In the days before he took up silversmithing, Mark Stevens used to spend his weekends poking around Laguna Pueblo, New Mexico, picking up broken pieces of ancient Anasazi pottery. He’d bring the old pot shards home and store them in a bucket for his wife (photographer Shannon Carr-Stevens) to eventually turn into a poster.
That was before deity announced its presence and sent Stevens down a new career path. “Of all the pot shards I had run across, there was one particular shard that was I drawn to and I kept it on top of my workbench for inspiration. I’d admire it every day, pick it up, hold it in my hand and wonder what the sliver sample would have looked like as a whole pot with a full design.
“One day five years ago, I was alone at my work bench about ready to make a turquoise ring,” he recalls. “I picked up the inspirational shard piece and heard a voice out loud that told me to ‘make it into jewelry’. I looked around and, sure enough, I was the only one there in my studio. I realized that God the Creator was speaking to me and the first words out of my mouth were — ‘How can I do that?’ I was shown how to re-create the pattern and contours of the shard using an overlay technique, the beginning of my pottery shard replica series and a generous gift given to me by God the Creator that has touched so many people.”
Stevens took that first piece of craftsmanship to a show in San Francisco, immediately sold it, and raced home. There he began working — every day, day and night — to produce 6 more original pieces which instantly sold at a Texas show. “That’s when I realized this is what I needed to be doing,” says Stevens. “I work harder now than I ever have in any of my previous jobs — but it’s the creative aspect I enjoy that keeps me going.”
Made entirely by hand in sterling silver (.925), Stevens uses an overlay technique to create a 3-dimensional format that accurately captures shapes and design details. Each shard is replicated only one time and after the replica piece of jewelry is sold, the buyer receives a photograph of the original pottery segment that inspired the craftsmanship. Then the original shard is returned to its home in Laguna Pueblo…never to be replicated again. “I do not sell or give away the original ancient pottery shards. These are artifacts that belong to our native people,” Stevens says.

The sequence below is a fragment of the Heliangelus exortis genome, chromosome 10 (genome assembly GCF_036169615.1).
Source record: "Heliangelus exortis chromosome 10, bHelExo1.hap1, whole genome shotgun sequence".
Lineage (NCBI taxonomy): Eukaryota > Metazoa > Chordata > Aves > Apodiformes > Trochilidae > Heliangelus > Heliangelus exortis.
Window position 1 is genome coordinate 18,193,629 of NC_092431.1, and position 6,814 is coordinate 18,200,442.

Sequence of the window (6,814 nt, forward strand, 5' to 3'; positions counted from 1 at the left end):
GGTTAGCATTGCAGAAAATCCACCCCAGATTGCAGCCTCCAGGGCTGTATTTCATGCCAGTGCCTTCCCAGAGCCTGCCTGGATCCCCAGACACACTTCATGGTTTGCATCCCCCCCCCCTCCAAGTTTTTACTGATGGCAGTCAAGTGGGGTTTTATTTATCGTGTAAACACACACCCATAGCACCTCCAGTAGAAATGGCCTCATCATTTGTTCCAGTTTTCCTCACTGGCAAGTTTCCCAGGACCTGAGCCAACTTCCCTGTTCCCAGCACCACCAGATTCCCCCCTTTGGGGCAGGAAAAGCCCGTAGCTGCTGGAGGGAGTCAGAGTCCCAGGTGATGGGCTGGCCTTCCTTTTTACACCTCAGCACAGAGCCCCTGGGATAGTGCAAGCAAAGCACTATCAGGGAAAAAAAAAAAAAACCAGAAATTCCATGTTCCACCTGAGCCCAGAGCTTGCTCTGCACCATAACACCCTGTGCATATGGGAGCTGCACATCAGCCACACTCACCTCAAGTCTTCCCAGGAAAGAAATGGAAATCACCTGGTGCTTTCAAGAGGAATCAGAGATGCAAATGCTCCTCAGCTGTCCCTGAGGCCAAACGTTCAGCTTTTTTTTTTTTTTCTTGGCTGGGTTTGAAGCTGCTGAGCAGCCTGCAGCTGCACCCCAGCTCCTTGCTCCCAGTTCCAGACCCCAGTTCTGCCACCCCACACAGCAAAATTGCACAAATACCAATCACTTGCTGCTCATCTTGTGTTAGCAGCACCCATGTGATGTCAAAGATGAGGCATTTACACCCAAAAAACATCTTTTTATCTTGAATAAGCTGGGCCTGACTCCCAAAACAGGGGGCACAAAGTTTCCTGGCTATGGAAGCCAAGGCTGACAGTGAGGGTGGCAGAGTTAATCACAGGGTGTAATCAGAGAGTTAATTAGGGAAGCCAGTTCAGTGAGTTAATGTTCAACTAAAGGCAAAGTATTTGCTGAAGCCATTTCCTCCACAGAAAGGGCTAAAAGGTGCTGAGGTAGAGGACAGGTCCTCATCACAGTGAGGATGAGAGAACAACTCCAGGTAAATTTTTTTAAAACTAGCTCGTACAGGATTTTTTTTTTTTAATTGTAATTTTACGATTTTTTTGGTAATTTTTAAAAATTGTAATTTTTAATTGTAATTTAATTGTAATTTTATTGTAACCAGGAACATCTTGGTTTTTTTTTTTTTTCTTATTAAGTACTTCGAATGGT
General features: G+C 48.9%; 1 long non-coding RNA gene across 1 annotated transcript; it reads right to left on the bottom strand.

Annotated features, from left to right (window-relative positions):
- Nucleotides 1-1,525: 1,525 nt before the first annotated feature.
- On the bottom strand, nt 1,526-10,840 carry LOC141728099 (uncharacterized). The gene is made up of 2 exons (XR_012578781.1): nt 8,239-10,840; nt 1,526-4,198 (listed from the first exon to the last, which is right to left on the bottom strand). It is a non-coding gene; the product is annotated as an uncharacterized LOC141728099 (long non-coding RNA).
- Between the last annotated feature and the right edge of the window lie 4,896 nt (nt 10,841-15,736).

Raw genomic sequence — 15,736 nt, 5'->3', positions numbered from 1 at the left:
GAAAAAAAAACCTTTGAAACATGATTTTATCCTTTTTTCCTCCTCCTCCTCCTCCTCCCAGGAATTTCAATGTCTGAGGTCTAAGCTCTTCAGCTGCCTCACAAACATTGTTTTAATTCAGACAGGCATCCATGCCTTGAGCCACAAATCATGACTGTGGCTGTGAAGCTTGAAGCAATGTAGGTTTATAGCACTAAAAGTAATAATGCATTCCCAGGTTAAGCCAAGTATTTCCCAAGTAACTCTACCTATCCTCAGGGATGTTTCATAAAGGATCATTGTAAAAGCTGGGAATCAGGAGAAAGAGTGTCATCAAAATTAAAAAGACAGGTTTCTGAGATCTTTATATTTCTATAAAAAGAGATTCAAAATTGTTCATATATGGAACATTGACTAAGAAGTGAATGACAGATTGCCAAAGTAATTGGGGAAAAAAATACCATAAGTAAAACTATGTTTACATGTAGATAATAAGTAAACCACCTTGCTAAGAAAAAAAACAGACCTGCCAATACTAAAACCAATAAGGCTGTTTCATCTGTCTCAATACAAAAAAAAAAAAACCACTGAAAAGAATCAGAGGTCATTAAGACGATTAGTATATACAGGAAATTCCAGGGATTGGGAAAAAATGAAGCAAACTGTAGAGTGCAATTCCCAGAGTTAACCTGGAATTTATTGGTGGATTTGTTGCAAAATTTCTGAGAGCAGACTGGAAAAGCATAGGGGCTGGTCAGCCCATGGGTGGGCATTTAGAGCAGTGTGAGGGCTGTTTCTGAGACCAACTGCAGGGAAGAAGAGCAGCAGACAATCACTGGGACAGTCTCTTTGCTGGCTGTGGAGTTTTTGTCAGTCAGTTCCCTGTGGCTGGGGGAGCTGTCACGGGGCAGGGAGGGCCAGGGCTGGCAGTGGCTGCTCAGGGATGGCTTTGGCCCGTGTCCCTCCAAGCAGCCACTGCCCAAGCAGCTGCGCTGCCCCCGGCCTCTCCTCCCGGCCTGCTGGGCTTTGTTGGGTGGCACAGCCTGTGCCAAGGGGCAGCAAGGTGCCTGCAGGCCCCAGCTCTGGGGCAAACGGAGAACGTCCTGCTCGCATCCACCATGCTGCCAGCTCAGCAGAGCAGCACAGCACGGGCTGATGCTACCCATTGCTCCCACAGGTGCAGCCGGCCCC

“I know of some artists who use the actual shard in the finished product, using it as a cabochon and incorporating it into the jewelry or some who drill a hole through the top of the shard and wear it as a pendant. But, for me, neither method is culturally or morally acceptable. I use each fragment of broken earthenware as a reference, making only one design replica and then returning the shard to its home. “
As an enrolled tribal member of Laguna Pueblo, Mark (half Laguna from his mother’s side and half Italian from his father’s side) adheres to traditional values. “By working designs from pottery pieces of the past into my contemporary silversmithing, I’m linking the long-ago with today — bringing our history and art from hundreds of years ago that people may never have seen before and sharing it with the world today.”
Not only is his work distinctive (“Customers tell me they’ve never, ever, seen this kind of work before”), the original handmade jewelry is readily identifiable. Mark’s Laguna grandfather gave him the boyhood name of ‘He-ta-weh’ or ‘corn pollen’ and customers will find that name and a cornstalk symbol next to his copyright stamp.
For more information and examples of his work, visit markdstevens.com.